Repost from RegBlog. When Politicians Are Not Experts, Agencies Step In

From: L’Osservatorio sull’Analisi di Impatto della Regolazione (Osservatorio AIR)

by Brandi Lupo. Original source:


Official articulations of executive agency positions require preclearance by the Office of Management and Budget (OMB) in the White House. Written official statements on pending bills, draft bills that an agency wishes to present to Congress, and other legislative activities all require preclearance. At the same time, White House preclearance is not required for legislative language that agencies offer to congressional committees as a “drafting service” provided that the agency makes clear that the administration or agency is not bound to the position espoused in the drafted language.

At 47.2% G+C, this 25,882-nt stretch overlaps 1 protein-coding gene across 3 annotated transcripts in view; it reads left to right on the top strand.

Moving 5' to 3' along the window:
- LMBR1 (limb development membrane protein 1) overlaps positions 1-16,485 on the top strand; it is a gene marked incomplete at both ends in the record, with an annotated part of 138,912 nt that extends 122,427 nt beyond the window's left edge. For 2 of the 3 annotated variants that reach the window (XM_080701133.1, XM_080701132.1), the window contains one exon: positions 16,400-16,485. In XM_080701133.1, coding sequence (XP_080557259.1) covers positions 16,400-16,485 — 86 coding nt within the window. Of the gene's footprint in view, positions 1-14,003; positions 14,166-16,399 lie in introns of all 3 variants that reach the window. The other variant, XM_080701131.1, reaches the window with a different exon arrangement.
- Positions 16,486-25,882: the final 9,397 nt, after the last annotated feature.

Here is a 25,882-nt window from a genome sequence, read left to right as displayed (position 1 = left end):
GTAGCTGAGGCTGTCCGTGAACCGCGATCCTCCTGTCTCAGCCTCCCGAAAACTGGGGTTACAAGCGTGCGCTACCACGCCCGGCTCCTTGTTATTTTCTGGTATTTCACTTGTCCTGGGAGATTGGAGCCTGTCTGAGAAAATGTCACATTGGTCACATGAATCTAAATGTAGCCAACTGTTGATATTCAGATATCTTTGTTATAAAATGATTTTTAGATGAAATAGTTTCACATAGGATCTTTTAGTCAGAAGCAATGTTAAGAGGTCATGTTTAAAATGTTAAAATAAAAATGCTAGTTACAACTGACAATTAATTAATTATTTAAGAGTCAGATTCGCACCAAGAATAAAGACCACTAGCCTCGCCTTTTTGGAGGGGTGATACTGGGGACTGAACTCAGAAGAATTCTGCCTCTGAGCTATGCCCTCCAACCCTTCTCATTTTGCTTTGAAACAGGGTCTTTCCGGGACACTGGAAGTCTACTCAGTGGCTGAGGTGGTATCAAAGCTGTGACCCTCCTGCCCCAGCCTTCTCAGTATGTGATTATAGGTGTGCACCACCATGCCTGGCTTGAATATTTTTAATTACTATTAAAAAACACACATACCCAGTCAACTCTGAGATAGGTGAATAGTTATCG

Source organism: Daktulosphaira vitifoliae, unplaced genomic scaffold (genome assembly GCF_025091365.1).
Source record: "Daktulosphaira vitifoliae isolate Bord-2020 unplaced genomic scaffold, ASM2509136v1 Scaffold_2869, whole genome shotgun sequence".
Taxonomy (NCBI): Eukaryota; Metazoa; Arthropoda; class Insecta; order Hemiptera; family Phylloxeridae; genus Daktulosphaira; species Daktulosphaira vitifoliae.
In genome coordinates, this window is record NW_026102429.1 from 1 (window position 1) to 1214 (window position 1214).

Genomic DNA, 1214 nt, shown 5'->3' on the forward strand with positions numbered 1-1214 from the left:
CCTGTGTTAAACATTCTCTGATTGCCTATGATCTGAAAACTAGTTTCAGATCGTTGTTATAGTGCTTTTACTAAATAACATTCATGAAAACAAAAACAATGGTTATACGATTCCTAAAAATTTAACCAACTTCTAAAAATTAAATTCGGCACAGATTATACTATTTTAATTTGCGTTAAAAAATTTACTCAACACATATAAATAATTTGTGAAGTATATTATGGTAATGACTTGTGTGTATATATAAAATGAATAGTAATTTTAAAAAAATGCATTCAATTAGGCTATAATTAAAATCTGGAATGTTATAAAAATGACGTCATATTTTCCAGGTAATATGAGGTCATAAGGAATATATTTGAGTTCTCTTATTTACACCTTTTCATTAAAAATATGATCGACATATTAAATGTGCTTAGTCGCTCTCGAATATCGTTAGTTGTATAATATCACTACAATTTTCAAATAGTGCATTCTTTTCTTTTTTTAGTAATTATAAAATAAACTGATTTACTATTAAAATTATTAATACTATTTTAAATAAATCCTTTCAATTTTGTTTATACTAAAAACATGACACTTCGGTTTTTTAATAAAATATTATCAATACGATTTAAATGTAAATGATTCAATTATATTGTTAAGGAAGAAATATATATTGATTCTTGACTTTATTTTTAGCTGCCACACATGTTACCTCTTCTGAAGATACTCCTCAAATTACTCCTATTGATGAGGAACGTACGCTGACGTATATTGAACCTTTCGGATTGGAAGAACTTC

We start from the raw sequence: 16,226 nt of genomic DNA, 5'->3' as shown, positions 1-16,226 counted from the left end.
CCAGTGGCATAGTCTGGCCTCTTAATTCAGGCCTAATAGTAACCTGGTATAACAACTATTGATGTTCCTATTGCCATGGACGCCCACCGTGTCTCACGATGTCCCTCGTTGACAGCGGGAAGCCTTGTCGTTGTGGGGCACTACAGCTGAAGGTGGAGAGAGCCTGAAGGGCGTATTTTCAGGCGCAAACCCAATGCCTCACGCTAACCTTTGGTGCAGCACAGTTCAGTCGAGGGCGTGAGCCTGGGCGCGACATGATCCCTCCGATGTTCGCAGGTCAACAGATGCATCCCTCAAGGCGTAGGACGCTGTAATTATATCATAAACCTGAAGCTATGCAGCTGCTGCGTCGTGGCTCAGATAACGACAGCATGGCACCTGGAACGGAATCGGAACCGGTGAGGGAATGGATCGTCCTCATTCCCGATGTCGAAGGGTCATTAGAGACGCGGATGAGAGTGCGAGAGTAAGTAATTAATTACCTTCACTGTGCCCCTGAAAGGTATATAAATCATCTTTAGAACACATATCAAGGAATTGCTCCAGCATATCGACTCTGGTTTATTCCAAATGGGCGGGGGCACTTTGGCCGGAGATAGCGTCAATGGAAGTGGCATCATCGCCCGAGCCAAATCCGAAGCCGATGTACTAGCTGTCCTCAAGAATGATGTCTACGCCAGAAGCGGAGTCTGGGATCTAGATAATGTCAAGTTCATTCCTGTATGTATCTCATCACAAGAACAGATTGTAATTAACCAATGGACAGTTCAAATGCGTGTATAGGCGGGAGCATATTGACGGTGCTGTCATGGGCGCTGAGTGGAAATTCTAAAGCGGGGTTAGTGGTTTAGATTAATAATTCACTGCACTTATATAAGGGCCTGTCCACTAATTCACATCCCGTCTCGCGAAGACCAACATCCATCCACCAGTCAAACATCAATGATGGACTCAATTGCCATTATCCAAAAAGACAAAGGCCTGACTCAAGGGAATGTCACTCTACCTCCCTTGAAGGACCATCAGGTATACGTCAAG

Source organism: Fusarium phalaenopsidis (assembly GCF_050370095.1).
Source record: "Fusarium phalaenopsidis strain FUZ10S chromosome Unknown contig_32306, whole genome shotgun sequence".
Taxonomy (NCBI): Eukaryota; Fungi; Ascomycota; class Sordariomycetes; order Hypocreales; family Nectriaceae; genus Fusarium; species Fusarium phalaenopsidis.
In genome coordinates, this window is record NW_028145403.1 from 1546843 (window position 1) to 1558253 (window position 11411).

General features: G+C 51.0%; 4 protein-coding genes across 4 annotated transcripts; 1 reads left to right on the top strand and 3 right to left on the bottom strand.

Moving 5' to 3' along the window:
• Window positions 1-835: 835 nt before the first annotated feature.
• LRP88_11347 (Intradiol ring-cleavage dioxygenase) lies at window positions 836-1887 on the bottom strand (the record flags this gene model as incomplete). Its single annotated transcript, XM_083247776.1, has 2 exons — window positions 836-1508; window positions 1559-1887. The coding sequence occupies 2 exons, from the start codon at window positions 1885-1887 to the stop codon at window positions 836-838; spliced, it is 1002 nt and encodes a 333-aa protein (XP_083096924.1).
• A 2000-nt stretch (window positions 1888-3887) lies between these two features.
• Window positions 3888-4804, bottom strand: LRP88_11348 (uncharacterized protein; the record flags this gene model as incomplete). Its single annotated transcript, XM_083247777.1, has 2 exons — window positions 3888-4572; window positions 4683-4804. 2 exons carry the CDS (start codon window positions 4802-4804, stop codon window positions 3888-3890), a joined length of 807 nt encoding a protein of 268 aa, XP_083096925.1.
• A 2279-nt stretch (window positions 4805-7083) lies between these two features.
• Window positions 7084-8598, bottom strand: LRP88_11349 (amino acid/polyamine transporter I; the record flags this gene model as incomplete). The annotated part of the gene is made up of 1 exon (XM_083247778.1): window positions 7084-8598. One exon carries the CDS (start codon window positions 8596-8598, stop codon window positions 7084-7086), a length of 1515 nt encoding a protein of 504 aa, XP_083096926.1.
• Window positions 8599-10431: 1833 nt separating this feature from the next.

But drawing the line between “drafting service” and other legislative efforts requiring preclearance is not always clear. Agencies perennially struggle with how to provide assistance requested without circumventing the OMB’s preclearance requirements. In his interviews, Walker found that most agency staff believe that “what congressional staffers really want is to know the agency’s substantive position on the proposed legislation.” Drawing the line between informal assistance and a formal position statement on a draft bill can put agencies in a difficult position.


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